Accepting Difficult Emotions Part 2: Fear

This article is part of a series on accepting difficult emotions. I hope that this series will contribute to understanding and accepting some of the more challenging aspects of the shared human experience.


Fear is a familiar experience in response to a perceived threat. Fear is automatic, fast-acting, and creates profound changes in our body and experience. These changes can be primarily bodily such as racing heart, sweating, shaking/trembling, butterflies in the stomach/tight stomach, tingling in the hands/feet, and tightened muscles. They can also change our thinking, causing racing thoughts, a narrow focus on fear, mental confusion, and mental fogginess. Fear also causes behavioral changes, such as a strong urge to avoid or escape a situation. Fear can also lead a person to freeze up, like when you surprise a rabbit in your garden. At the highest levels, fear can turn into panic, in which many of the bodily symptoms of fear appear. Everyone has a fear response towards something different, whether in response to spiders or snakes, high places, introductory meetings, interacting with authority figures, or going on a first date. 

Purpose of the emotion

Fear is programmed into us to keep us safe. Human beings have two primary triggers for fear: threats to physical safety and threats to social inclusion. When you examine the emotion of fear, it may seem odd that social threats and physical threats are both fear triggers. For humans, this is because social relationships are so vital to us. A single human being is relatively helpless, but groups of human beings are strong. Fear keeps us safe and motivates us to maintain our social standing. It prevents us from doing things like running across the road without looking and keeps us from saying something that may get us fired at work.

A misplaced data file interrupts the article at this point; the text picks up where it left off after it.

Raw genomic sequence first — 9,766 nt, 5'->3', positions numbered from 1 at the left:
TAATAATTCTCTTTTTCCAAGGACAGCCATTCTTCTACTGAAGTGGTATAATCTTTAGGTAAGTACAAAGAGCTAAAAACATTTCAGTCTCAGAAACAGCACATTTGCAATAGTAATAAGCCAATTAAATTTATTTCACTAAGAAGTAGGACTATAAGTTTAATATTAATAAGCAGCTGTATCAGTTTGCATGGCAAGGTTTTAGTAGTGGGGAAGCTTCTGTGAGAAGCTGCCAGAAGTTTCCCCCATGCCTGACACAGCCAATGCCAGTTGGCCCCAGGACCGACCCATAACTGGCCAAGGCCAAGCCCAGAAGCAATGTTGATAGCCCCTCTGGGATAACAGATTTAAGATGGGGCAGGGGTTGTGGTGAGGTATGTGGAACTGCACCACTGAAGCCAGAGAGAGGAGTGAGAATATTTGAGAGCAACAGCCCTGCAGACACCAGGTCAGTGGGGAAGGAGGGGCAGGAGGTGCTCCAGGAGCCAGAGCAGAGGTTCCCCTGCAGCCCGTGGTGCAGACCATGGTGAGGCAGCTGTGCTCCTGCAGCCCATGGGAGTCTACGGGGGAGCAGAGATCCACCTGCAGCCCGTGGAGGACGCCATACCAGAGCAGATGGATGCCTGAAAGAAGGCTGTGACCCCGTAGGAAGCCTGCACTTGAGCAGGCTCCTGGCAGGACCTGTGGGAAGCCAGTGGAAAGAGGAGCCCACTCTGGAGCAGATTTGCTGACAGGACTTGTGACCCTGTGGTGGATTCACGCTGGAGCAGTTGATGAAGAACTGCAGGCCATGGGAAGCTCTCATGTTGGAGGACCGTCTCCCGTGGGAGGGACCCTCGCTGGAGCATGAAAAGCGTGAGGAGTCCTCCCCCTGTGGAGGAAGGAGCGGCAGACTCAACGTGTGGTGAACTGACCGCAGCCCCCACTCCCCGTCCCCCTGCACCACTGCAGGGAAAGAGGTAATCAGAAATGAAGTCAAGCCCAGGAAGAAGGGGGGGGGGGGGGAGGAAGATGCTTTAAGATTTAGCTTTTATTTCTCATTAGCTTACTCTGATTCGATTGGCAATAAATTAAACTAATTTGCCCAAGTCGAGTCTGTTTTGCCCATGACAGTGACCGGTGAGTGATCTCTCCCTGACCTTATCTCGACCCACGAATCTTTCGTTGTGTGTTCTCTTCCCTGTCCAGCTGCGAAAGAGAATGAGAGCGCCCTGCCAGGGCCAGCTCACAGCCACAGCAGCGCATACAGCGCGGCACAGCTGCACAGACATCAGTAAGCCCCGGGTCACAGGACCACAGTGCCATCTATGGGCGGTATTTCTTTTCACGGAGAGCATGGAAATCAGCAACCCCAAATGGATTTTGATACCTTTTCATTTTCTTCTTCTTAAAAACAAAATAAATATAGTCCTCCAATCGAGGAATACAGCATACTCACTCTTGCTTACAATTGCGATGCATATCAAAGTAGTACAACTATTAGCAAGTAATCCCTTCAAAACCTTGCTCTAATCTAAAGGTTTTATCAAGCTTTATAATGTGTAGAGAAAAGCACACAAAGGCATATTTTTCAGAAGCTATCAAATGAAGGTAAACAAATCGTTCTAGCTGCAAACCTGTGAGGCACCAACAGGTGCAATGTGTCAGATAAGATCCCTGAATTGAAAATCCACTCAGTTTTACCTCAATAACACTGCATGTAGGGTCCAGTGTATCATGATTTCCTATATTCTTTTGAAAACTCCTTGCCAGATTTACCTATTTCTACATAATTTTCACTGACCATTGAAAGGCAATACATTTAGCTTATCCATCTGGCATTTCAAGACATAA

Related Mental Illness and How Fear Can Become a Problem 

Fear is a normal part of life, but it can cause enough distress and interfere with things to the point that it is a significant problem for some people. Fear is a component of many different psychological conditions, including generalized anxiety disorder, post-traumatic stress disorder, social anxiety disorder, body dysmorphia, obsessive-compulsive disorder, and phobias. In most of these disorders, fear makes people avoid living the life they want to live. Fear often leads to feelings of sadness as people restrict more and more of their lives to avoid feeling fear. 

Dealing With Fear

The best way to cope with fear is to confront it. When we avoid fear, we miss the opportunity to unlearn that we should be afraid of something. For example, if you have a fear of high places, you may avoid using ladders. So part of accepting, learning to cope with, and resolving fear involves doing the opposite of what most fear gives us the urge to do; avoid and escape. We all can think of examples of animals, places, situations, and things that we were once afraid of that no longer cause us fear. Typical childhood fears such as the dark and separation from parents get resolved because we usually approach these situations throughout childhood many times. 

How a Therapist May Help with Fear 

Fears that persist; fears that are very distressing and intense; and fears limiting your functioning in life may benefit from therapeutic intervention. It may be challenging to face your fears independently, and you may not believe that you can cope with intense fear without help. You also may not know or be able to clarify what is causing the fear. If you suffer from frequent panic attacks, you may never have learned effective ways to use your self-talk, learning about panic and breathing exercises to control symptoms of panic. Cognitive-behavioral therapy can provide various tools that teach you about your particular fears, allow you to cope with being in feared situations, and reduce the life interference from fear. Fear, however, is an integral part of daily life, and even the most successful therapy will involve accepting and experiencing fear. 


By: Christopher Grandits, PhD

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